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November 1, 2021updated 25 Apr 2022 5:17am

Computer Vision in Insurance: Regulatory Trends

Computer vision (CV) can be used to mitigate claims before they occur in addition to speeding up the claims process. Data privacy concerns, however, may limit the success of solutions that use CV technology.

Listed below are the key regulatory trends impacting the computer vision in insurance theme, as identified by GlobalData.

Data privacy

Concerns about data privacy will always be present once photos and videos are involved. These concerns for the insurance industry will largely be determined by the line of business in which CV technology is deployed.

Images collected by CV applications within the health insurance industry, for example, would focus on images of the body. This data is much more sensitive compared to a picture of a vehicle after an accident. Similarly, images captured in the home will be of greater sensitivity to consumers. Insurance companies must ensure their customers are comfortable with CV technology if these solutions are to be successful.

Data protection activists across Europe are looking to reclassify facial recognition data as biometric data, which under European Union General Data Protection Regulation (GDPR) is considered sensitive and requires explicit consent to be collected. Similarly, the California Privacy Act includes biometric information within the definition of personal information. The Commercial Facial Recognition Privacy Act is the most recently proposed act in the US regarding privacy on facial recognition.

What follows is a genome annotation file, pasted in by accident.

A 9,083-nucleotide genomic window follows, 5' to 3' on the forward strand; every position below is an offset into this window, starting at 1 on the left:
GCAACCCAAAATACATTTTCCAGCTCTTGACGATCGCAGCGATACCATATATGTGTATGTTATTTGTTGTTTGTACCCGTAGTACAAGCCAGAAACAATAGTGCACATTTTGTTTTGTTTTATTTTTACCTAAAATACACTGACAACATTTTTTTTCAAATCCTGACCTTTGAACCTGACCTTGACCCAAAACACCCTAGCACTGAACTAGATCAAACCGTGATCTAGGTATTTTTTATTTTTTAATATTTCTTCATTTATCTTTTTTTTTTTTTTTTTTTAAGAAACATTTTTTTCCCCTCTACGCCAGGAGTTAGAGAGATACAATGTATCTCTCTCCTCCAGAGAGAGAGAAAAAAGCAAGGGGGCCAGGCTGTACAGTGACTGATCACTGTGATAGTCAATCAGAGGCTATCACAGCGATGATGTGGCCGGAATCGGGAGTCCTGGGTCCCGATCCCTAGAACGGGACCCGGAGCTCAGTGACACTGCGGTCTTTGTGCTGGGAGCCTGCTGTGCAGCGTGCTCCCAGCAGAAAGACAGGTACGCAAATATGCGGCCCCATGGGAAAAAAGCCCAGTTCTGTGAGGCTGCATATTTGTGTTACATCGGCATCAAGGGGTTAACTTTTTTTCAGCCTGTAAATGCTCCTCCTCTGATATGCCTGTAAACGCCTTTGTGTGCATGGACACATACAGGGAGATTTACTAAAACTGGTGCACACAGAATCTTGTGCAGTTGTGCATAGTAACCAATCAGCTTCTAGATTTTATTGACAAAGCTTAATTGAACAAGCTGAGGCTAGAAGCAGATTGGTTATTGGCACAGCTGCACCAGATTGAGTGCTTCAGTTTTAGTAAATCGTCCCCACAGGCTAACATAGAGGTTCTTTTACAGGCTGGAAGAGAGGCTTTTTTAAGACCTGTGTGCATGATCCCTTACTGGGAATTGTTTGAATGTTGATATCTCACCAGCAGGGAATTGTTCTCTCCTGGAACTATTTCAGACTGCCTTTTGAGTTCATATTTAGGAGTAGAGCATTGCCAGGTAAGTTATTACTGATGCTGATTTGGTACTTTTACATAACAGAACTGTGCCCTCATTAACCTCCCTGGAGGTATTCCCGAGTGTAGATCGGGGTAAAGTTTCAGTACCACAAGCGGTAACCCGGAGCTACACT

Regulation lags behind

Regulation governing the rules of artificial intelligence (AI) is lacking. In March 2020, the UK’s Association of British Insurers called on regulators to establish clear ethical rules on the use of big data and AI. It warned that existing regulation may not be sufficient when claims and underwriting decisions are made by a computer.

In the US, policy terms and rates are generally subject to regulatory approval. Regulators will question whether rates are justifiable if they are decided by AI, using data unbeknownst to the insured without robust rules and guidance.

Consumers are at risk of being unfairly treated due to AI underwriting and claims processes without regulation reform. Machine learning systems also need to be regularly tested to identify whether systematic bias exists, which would lead to unfair outcomes for certain customer groups.

This is an edited extract from the Computer Vision in Insurance – Thematic Research report produced by GlobalData Thematic Research.

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